I’m absolutely certain that quitting my job was the right decision. However, I had not realized how destructive unemployment would be on my psyche. When you’re told for four consecutive years that your career is everything, you can’t help but feel worthless when you aren’t working. The more I applied for jobs I didn’t get, the more I felt like I was falling. I was falling and falling with the ground nowhere in sight.
Months later, I often still feel crappy. When I interviewed last week for a job I can only describe as a role sent from the angels above, I was so nervous I could barely form coherent sentences. I’d started temping that same week (I gotta pay those student loans somehow) and didn’t have the time to obsess over everything I wanted to say. I finished that interview feeling like sh*t. I was devastated. That same day, Donald Trump swept the New York State primary after stirring up trouble at a rally in my town (Buffalo, NY) the night before. I felt hopeless, both for myself and for society.
These are the times when people say things will get better. I try to believe them. But hearing that often make me feel worse. I’ve spent almost a year feeling terrible – if things are supposed to get better, I’d love to know when. When I’m at my wits end, I remind myself of the suggestions I give to friends who are struggling. None of that “don’t worry” bulls*t – only the things I’ve read or seen that actually help me when I’m most upset.
If you’re feeling your worst, make an appointment with your therapist. Traditional therapy hasn’t done much for me in the past, but it does wonderful things for those who love their therapists. Plus, there’s more than traditional therapy: art therapy, yoga, meditation, music, dance and theatre can be amazing forms of therapy.
I can't tell you how many times I’ve read that exercise is the best for combating anxiety and depression. It’s often the last thing I want to do, but it almost always makes me feel better.
Make changes, big or small
Sometimes you just need a change, even if it’s small. I never make my bed, for example. Last week, I started making my bed every morning. I felt so much better knowing I could come home and snuggle in a clean and cozy bed.
Crying is a way to release frustrations and pain. Take a moment, a whole day if you can, to cry, mourn, think and reflect. Recovery doesn’t happen overnight, but acknowledging your devastation by allowing yourself to feel is important.
If you’re an over-analyzer (like me), there’s no sense in trying to convince yourself to not over-analyze. You need to allow the obsessing to happen. Otherwise, you won’t be able to move on. Give yourself a limited amount of time to analyze every little detail of the thing you’re upset about. Type it out, write in your journal or make an audio recording. Do something to get those thoughts off your mind so you can leave them behind.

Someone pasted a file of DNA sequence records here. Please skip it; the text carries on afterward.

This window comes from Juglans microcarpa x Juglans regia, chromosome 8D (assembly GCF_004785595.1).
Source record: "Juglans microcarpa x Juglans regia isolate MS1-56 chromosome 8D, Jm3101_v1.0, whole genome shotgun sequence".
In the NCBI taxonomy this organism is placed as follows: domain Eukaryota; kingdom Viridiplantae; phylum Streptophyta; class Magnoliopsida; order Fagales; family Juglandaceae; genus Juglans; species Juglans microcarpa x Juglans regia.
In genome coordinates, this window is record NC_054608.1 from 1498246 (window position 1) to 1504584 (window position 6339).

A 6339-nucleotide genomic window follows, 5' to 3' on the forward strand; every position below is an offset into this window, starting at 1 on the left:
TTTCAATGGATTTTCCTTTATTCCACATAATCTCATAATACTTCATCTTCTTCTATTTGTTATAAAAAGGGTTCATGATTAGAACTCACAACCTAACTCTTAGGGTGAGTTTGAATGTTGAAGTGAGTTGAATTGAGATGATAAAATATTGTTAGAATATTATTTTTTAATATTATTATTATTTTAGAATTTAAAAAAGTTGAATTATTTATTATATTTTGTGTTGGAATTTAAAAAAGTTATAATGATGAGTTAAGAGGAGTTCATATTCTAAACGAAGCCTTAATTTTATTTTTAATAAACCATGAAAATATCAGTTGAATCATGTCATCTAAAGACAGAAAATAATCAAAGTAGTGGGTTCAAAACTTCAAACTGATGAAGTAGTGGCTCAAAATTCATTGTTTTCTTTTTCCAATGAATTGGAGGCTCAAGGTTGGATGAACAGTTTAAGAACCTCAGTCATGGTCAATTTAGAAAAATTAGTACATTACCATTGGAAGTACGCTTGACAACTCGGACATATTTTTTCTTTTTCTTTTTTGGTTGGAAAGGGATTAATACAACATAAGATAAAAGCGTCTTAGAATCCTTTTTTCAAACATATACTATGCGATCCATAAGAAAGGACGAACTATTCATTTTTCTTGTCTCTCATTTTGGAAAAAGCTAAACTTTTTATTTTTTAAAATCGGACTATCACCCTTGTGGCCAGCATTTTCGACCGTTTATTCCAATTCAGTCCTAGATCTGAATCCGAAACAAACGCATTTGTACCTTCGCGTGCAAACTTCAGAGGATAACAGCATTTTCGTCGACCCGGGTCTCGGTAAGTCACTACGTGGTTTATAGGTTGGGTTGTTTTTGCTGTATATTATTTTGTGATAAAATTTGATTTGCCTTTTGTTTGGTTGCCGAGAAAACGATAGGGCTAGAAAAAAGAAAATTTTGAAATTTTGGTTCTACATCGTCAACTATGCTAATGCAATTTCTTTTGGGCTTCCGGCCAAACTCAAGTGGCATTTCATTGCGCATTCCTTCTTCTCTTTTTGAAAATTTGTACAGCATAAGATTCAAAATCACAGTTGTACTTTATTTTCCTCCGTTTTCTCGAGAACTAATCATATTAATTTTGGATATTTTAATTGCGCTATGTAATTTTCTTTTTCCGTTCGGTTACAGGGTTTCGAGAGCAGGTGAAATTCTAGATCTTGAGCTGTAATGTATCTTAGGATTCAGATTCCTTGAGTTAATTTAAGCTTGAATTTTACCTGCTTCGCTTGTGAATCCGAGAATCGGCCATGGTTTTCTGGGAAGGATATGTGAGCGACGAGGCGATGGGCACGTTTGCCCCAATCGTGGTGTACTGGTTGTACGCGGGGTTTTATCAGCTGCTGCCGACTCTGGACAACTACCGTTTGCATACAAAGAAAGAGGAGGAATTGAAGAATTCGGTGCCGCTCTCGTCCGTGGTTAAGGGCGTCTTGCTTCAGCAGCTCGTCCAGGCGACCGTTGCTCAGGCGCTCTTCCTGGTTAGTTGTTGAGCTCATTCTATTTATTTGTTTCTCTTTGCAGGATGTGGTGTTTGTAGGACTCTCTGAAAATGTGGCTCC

Talk to someone you love and trust who gets what you’re going through
I prefer not to talk about my struggles, particularly because well-meaning friends and family will give unwanted advice. But I will talk to certain people when I’m upset if I know they’ll get it. It’s nice to get things off your chest.
Find a hug and a laugh
We actually don’t get a whole lot of human touch when you think about it. We work during the day, go home, eat dinner and go to bed. Then we wake up and do it all again. Unless you’re blessed to have a partner or family close by, you aren’t getting to interact intimately with someone you care about. Getting a hug from and/or laughing with someone you love can do wonders for making you feel good.
Break your routine
Never been rock climbing? Do it! Have something on your bucket list you’ve always wanted to do? Schedule time to do it this week. Breaking out of your routine can help with breaking out of a negative mindset.
If all else fails, fake it till you make it
I know, it sounds awful. I’m sure you’re thinking “What is this crazy girl talking about? That doesn’t work!” But I must say, the morning after I was feeling extremely low last week, I had to go to my temp job and pretend to be in good spirits. By the end of the day, I actually felt a little better. Perhaps it was the distraction, perhaps it was all the smiling I did to look pleasant. Either way, it worked, and it’s worth giving a try.